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PLoS One. 2016 Feb 5;11(2):e0146824. doi: 10.1371/journal.pone.0146824. eCollection 2016.

Clinical Guidelines for Management of Bone Health in Rett Syndrome Based on Expert Consensus and Available Evidence.

Author information

1
School of Biomedical Sciences, Curtin Health Innovation Research Institute-Biosciences, Curtin University, Perth, Western Australia, Australia.
2
Telethon Kids Institute, Centre for Child Health Research, The University of Western Australia, West Perth, Western Australia, Australia.
3
Department of Endocrinology and Diabetes, Princess Margaret Children's Hospital, West Perth, Western Australia, Australia.
4
Department of Paediatric Endocrinology, Sydney Children's Hospital, Randwick, New South Wales, Australia.
5
Faculty of Health Sciences, Curtin University, Perth, Western Australia, Australia.
6
Department of Pediatrics, Faculty of Medicine, University of Ottawa, Ottawa, Canada.
7
Division of Endocrinology and Metabolism, Children's Hospital of Eastern Ontario, Ottawa, Canada.
8
Institute of Endocrinology and Diabetes, The Children's Hospital at Westmead, Sydney, New South Wales, Australia.
9
Department of Pediatrics, USDA/ARS Children's Nutrition Research Center, Baylor College of Medicine, Houston, Texas, United States of America.
10
Section of Gastroenterology, Hepatology and Nutrition, Texas Children's Hospital, Houston, Texas, United States of America.
11
Children's Healthcare of Atlanta, Emory University, Atlanta, Georgia, United States of America.
12
Bone and Osteogenesis Imperfecta Department, Kennedy Krieger Institute, Baltimore, Maryland, United States of America.
13
Department of Clinical Science, Intervention and Technology, Karolinska Institutet, Solna, Stockholm, Sweden.
14
Pediatric Neurology Unit, Edmond & Lily Safra Children's Hospital, Chaim Sheba Medical Center, Tel Hashomer, Israel.
15
Center for Rett Syndrome, Copenhagen, Denmark.
16
Department of Clinical Genetics, Rigshospitalet, Copenhagen, Denmark.
17
Clinic of Child and Adolescent Neuropsychiatry, Department of Medicine and Surgery, University of Salerno, Salerno, Italy.
18
Western Sydney Genetics Program, The Children's Hospital at Westmead, Sydney, New South Wales, Australia.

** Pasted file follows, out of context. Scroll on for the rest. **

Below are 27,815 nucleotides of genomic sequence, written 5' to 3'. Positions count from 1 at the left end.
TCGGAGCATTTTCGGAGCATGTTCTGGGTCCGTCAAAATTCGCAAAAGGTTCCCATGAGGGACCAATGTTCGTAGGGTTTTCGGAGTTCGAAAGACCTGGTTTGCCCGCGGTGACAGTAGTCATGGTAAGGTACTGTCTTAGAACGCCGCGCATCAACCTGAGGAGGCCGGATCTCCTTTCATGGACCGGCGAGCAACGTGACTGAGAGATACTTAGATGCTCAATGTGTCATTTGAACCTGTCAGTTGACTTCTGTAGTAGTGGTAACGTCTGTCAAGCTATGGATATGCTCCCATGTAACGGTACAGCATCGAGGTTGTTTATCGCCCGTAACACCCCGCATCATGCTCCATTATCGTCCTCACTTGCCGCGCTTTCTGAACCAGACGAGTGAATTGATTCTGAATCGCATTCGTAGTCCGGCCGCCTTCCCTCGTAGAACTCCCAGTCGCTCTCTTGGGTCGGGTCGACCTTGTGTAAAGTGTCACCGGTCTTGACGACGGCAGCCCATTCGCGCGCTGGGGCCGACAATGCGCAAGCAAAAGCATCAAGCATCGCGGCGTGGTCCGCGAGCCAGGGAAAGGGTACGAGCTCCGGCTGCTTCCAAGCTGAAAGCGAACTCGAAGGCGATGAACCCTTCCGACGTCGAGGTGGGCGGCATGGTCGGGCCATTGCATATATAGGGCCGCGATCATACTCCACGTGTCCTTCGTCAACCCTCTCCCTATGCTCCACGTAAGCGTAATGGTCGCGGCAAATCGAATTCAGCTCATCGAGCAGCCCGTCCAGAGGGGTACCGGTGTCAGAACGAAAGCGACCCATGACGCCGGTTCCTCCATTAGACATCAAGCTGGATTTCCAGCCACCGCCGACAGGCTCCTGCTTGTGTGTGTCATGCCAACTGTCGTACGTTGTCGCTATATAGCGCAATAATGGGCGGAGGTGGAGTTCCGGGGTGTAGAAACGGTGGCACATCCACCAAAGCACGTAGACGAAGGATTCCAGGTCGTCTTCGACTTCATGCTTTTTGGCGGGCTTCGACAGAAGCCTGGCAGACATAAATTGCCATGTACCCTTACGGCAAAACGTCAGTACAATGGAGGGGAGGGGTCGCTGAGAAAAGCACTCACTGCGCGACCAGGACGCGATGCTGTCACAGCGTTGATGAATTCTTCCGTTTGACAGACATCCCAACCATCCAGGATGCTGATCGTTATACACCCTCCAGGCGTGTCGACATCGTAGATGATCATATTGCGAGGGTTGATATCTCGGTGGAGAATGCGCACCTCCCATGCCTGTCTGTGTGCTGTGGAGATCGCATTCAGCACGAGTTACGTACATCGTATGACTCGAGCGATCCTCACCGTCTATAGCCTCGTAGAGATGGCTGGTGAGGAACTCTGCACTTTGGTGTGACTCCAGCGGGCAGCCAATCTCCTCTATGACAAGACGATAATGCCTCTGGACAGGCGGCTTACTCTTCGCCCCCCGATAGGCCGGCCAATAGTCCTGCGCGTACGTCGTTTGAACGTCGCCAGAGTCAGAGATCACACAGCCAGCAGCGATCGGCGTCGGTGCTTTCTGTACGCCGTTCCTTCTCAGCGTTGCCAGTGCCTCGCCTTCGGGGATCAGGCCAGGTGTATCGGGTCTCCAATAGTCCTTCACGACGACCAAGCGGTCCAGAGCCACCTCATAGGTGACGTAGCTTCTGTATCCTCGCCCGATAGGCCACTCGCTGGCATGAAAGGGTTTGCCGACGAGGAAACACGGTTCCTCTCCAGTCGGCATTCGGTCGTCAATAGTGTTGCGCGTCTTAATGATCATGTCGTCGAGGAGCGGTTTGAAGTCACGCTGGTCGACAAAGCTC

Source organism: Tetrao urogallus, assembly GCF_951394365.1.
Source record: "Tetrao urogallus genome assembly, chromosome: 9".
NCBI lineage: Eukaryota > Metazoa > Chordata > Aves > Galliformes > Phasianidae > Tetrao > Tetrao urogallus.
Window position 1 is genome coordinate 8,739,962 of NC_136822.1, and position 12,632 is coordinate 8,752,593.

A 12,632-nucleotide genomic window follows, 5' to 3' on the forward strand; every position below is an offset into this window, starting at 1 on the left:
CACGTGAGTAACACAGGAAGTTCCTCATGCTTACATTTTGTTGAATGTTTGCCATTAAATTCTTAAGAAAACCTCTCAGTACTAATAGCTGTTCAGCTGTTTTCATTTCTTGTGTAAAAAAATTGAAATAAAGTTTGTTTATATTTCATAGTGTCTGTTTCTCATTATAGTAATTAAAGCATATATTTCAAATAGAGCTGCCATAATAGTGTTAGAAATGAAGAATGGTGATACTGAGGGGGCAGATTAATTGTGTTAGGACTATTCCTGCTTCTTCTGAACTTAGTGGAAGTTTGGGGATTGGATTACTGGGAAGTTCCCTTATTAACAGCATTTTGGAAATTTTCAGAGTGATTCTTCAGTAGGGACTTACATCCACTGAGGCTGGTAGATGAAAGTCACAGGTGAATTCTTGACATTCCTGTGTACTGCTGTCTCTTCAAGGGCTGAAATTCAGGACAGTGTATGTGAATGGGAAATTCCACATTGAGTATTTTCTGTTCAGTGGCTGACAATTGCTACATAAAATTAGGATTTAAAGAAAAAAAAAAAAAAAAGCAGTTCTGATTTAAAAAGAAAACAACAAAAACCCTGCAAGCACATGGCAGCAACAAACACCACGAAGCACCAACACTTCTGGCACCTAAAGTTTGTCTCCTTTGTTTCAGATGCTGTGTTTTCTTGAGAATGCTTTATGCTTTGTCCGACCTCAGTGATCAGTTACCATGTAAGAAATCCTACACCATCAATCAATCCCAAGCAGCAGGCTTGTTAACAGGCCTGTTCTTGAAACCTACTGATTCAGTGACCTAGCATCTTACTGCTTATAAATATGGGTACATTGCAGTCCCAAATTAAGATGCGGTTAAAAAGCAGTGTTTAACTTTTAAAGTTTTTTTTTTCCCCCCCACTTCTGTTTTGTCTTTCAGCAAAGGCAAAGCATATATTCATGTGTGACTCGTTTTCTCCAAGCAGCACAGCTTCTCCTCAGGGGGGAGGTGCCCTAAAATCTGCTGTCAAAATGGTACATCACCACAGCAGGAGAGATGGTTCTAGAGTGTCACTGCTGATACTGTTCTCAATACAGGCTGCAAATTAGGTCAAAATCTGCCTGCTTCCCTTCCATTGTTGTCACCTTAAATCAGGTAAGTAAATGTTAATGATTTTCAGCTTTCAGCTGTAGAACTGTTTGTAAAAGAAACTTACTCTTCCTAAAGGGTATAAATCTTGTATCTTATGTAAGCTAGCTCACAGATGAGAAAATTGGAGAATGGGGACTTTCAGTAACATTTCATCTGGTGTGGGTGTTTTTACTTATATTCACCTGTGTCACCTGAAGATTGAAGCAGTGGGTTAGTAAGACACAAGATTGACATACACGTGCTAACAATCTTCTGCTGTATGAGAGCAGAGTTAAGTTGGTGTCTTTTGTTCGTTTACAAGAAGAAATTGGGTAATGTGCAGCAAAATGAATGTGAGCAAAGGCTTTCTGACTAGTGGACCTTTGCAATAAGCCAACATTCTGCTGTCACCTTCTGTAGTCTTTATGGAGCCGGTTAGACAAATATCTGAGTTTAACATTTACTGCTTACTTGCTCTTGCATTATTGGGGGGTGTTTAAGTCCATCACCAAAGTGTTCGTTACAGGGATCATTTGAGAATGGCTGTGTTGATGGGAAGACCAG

19
Disciplines of Paediatrics and Child Health and Genetic Medicine, University of Sydney, Sydney, New South Wales, Australia.
20
Department of Pediatrics and Adolescent Medicine, Medical University of Vienna, Vienna, Austria.
21
Civitan International Research Centre, University of Alabama at Birmingham, Birmingham, Alabama, United States of America.
22
Division of Neurology, Children's Hospital of Eastern Ontario, Ottawa, Ontario, Canada.
23
Katie's Clinic for Rett Syndrome and Related Disorders, UCSF Benioff Children's Hospital, Oakland, California, United States of America.
24
Swedish National Rett Centre, Frösön, Sweden.
25
Department of Community Medicine and Rehabilitation, Physiotherapy, Umeå University, Frösön, Sweden.
26
Department of Physiotherapy, Ariel University, Ariel, Israel.
27
Department of Pediatrics and Neurology, University of Alabama at Birmingham, Birmingham, Alabama, United States of America.
28
Fundació Hospital Sant Joan de Déu, Barcelona, Spain.
29
Centre for Biomedical Research on Rare Diseases, Instituto de Salud Carlos III, Barcelona, Spain.
30
Greenwood Genetic Center, Greenwood, South Carolina, United States of America.
31
Genetic Metabolic Disorders Service, The Children's Hospital at Westmead, Sydney, New South Wales, Australia.
32
Division of Pediatric Gastroenterology and Nutrition, Edmond & Lily Safra Children's Hospital, Tel Hashomer, Israel.
33
Chaim Sheba Medical Center, Tel Hashomer, Israel.
34
Neuropediatrics, Swedish National Rett Center, Frösön, Sweden.
35
School of Physiotherapy and Exercise Science, Curtin University, Perth, Western Australia, Australia.

Abstract

OBJECTIVES:

We developed clinical guidelines for the management of bone health in Rett syndrome through evidence review and the consensus of an expert panel of clinicians.

METHODS:

An initial guidelines draft was created which included statements based upon literature review and 11 open-ended questions where literature was lacking. The international expert panel reviewed the draft online using a 2-stage Delphi process to reach consensus agreement. Items describe the clinical assessment of bone health, bone mineral density assessment and technique, and pharmacological and non-pharmacological interventions.

RESULTS:

Agreement was reached on 39 statements which were formulated from 41 statements and 11 questions. When assessing bone health in Rett syndrome a comprehensive assessment of fracture history, mutation type, prescribed medication, pubertal development, mobility level, dietary intake and biochemical bone markers is recommended. A baseline densitometry assessment should be performed with accommodations made for size, with the frequency of surveillance determined according to individual risk. Lateral spine x-rays are also suggested. Increasing physical activity and initiating calcium and vitamin D supplementation when low are the first approaches to optimizing bone health in Rett syndrome. If individuals with Rett syndrome meet the ISCD criterion for osteoporosis in children, the use of bisphosphonates is recommended.

CONCLUSION:

A clinically significant history of fracture in combination with low bone densitometry findings is necessary for a diagnosis of osteoporosis. These evidence and consensus-based guidelines have the potential to improve bone health in those with Rett syndrome, reduce the frequency of fractures, and stimulate further research that aims to ameliorate the impacts of this serious comorbidity.

PMID:
26849438
PMCID:
PMC4743907
DOI:
10.1371/journal.pone.0146824
[Indexed for MEDLINE]
Free PMC Article

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